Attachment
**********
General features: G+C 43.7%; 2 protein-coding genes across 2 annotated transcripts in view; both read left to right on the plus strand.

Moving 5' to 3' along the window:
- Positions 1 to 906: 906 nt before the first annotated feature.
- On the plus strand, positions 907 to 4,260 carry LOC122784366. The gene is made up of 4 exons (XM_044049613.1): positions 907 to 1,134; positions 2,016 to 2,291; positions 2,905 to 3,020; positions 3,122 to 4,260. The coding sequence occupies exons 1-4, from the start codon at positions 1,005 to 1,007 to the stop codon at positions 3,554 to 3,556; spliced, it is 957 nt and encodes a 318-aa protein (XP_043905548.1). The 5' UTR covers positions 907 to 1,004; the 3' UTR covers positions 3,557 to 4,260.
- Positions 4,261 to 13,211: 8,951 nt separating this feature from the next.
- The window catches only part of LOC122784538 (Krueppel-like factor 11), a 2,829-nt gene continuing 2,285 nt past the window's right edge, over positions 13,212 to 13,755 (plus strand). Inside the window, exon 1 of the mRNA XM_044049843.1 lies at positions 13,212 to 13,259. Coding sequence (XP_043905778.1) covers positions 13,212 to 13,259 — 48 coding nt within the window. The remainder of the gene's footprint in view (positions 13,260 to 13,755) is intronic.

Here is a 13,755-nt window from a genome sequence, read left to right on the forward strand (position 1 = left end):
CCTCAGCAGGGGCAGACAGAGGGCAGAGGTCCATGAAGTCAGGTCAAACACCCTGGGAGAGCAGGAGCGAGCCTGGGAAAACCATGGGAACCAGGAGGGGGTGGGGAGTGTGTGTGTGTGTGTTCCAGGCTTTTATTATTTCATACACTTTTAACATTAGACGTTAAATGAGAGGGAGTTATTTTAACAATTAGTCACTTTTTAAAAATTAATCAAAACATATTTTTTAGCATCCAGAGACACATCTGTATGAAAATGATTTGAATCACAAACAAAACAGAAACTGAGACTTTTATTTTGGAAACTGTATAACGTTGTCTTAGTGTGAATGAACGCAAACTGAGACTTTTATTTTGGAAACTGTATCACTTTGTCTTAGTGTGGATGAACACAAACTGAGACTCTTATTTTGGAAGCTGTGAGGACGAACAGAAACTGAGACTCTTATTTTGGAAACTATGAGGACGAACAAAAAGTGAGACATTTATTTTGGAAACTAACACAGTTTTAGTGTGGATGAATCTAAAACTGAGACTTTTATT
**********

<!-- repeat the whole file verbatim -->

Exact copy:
General features: G+C 43.7%; 2 protein-coding genes across 2 annotated transcripts in view; both read left to right on the plus strand.

Moving 5' to 3' along the window:
- Positions 1 to 906: 906 nt before the first annotated feature.
- On the plus strand, positions 907 to 4,260 carry LOC122784366. The gene is made up of 4 exons (XM_044049613.1): positions 907 to 1,134; positions 2,016 to 2,291; positions 2,905 to 3,020; positions 3,122 to 4,260. The coding sequence occupies exons 1-4, from the start codon at positions 1,005 to 1,007 to the stop codon at positions 3,554 to 3,556; spliced, it is 957 nt and encodes a 318-aa protein (XP_043905548.1). The 5' UTR covers positions 907 to 1,004; the 3' UTR covers positions 3,557 to 4,260.
- Positions 4,261 to 13,211: 8,951 nt separating this feature from the next.
- The window catches only part of LOC122784538 (Krueppel-like factor 11), a 2,829-nt gene continuing 2,285 nt past the window's right edge, over positions 13,212 to 13,755 (plus strand). Inside the window, exon 1 of the mRNA XM_044049843.1 lies at positions 13,212 to 13,259. Coding sequence (XP_043905778.1) covers positions 13,212 to 13,259 — 48 coding nt within the window. The remainder of the gene's footprint in view (positions 13,260 to 13,755) is intronic.

Here is a 13,755-nt window from a genome sequence, read left to right on the forward strand (position 1 = left end):
CCTCAGCAGGGGCAGACAGAGGGCAGAGGTCCATGAAGTCAGGTCAAACACCCTGGGAGAGCAGGAGCGAGCCTGGGAAAACCATGGGAACCAGGAGGGGGTGGGGAGTGTGTGTGTGTGTGTTCCAGGCTTTTATTATTTCATACACTTTTAACATTAGACGTTAAATGAGAGGGAGTTATTTTAACAATTAGTCACTTTTTAAAAATTAATCAAAACATATTTTTTAGCATCCAGAGACACATCTGTATGAAAATGATTTGAATCACAAACAAAACAGAAACTGAGACTTTTATTTTGGAAACTGTATAACGTTGTCTTAGTGTGAATGAACGCAAACTGAGACTTTTATTTTGGAAACTGTATCACTTTGTCTTAGTGTGGATGAACACAAACTGAGACTCTTATTTTGGAAGCTGTGAGGACGAACAGAAACTGAGACTCTTATTTTGGAAACTATGAGGACGAACAAAAAGTGAGACATTTATTTTGGAAACTAACACAGTTTTAGTGTGGATGAATCTAAAACTGAGACTTTTATT